If I run from the pain, the agony is unbearable. If I move toward the pain, a movement I liken to the way I would move to soothe a crying baby, a profound sense of love emerges. It is not me acting loving, it is me moving into the field of love. St. John's image of the burning flame of love is oddly apt. The pain burns and what emerges is love. In the oneness where it is possible to meet the creativity and enthusiasm of another being, it is also necessary to meet their pain. Connecting to everything means everything: sadness, pain, loss, illness, death, loneliness, suffering, and cruelty. Nothing is left out. The miracle is that love is capable of staying present, always. To know this when times are good is beautiful, but to know it in the midst of agony is transforming. Hope is replaced by certainty. Reality is love, life is the force of love expressing.
I am no longer interested in avoiding my own pain. Only the intimacy of meeting the present moment with as much compassion as I can muster and the willingness to let my heart be broken again and again seems relevant. And oddly there is peace and joy in that. I can let it be. I am convinced that we have the ability to creatively meet each moment. Our minds are capable of accessing information and insights that call out to be explored and combined in beautiful patterns we haven't seen yet. But our freedom to access the full capacity of our mind is held captive to our fear. Infinite love is hidden by our frantic efforts to control the fear. What would happen if we surrendered? What would happen if we sacrificed fear for love and truly showed up with everything we've got?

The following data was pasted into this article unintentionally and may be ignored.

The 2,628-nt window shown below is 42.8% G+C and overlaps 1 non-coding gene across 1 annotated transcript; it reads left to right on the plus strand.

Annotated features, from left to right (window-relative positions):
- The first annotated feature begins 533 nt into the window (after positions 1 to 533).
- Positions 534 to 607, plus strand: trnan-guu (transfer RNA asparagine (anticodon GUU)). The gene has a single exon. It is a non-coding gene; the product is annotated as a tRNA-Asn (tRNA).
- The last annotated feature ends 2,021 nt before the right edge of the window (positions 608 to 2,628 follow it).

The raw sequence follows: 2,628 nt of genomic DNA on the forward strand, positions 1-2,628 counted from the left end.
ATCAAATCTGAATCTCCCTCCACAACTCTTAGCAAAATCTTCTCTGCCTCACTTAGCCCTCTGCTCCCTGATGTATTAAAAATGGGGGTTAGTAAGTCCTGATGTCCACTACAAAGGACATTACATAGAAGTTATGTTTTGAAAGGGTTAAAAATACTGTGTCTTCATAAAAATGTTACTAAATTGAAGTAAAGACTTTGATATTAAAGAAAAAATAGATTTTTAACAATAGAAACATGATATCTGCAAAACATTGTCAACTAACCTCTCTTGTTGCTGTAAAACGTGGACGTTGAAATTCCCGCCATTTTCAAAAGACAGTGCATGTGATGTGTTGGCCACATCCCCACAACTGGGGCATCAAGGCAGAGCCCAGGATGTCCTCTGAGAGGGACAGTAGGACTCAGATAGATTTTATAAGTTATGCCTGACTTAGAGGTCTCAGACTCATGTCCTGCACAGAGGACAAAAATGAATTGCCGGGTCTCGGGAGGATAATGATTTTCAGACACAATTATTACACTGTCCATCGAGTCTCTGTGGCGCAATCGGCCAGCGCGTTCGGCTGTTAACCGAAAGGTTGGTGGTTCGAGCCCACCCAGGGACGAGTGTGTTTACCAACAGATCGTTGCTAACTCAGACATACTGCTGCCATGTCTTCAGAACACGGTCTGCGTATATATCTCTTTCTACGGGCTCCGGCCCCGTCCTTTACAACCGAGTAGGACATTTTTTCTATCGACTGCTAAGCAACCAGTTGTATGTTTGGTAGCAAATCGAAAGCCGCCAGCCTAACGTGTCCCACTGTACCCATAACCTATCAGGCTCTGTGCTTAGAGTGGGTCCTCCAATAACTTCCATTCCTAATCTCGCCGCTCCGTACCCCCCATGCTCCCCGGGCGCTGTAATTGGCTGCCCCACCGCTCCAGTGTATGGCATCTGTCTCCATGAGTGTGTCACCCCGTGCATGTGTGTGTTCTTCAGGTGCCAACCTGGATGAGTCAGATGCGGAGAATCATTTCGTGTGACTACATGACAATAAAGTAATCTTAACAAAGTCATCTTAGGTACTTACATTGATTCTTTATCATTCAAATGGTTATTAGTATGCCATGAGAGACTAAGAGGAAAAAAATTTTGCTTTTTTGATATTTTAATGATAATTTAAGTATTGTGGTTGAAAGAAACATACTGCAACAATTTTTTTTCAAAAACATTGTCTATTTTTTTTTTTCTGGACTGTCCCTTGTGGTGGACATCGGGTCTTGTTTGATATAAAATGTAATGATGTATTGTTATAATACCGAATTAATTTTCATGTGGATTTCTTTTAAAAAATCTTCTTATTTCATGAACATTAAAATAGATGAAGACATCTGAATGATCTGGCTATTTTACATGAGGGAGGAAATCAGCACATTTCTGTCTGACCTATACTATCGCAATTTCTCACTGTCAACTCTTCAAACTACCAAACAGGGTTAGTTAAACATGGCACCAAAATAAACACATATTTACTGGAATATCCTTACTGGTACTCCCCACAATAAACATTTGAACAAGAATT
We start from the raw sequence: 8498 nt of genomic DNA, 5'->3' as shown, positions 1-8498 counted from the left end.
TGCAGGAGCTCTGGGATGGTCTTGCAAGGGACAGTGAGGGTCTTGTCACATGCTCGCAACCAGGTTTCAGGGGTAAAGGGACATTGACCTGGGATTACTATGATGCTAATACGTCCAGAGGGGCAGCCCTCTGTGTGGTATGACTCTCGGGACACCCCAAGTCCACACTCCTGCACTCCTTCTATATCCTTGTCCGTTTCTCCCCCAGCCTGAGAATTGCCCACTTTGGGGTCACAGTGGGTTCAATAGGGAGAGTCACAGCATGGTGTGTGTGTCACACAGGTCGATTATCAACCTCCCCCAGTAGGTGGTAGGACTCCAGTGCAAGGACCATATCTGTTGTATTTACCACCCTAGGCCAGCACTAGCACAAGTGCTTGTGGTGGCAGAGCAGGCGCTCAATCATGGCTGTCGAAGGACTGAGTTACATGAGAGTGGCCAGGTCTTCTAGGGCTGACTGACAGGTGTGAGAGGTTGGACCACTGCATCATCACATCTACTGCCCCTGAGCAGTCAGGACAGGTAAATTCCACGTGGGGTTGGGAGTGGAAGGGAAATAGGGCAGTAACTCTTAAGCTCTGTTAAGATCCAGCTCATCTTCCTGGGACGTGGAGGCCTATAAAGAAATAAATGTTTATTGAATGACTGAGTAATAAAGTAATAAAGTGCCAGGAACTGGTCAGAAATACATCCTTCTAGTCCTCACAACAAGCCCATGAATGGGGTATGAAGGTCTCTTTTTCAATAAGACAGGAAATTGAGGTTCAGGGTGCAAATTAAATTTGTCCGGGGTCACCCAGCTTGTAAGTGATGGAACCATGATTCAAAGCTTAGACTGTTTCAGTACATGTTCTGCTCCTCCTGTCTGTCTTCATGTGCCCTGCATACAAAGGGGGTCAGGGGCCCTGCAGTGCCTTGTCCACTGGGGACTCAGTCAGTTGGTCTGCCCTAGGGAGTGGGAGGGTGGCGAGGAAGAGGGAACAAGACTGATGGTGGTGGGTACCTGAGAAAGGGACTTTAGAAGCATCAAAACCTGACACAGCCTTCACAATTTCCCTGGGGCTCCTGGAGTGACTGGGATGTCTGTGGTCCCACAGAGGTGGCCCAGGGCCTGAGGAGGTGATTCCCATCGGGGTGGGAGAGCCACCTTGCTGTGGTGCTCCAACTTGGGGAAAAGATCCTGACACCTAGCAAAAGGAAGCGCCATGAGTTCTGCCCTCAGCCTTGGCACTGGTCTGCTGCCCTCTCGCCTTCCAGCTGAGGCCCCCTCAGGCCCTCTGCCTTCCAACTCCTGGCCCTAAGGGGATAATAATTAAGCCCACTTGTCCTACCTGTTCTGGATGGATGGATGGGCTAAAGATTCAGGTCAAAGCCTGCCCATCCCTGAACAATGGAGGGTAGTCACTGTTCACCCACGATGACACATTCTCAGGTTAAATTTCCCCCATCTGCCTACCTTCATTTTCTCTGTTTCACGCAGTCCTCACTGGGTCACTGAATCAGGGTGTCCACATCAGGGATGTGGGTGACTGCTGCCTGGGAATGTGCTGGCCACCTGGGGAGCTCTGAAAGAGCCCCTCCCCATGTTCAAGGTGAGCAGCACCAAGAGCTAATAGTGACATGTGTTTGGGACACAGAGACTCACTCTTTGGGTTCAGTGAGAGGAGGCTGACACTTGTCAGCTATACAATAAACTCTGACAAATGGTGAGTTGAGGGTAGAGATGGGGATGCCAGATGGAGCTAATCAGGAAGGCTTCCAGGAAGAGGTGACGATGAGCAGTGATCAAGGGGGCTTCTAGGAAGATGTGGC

Artistic Images: Joyce Jonte.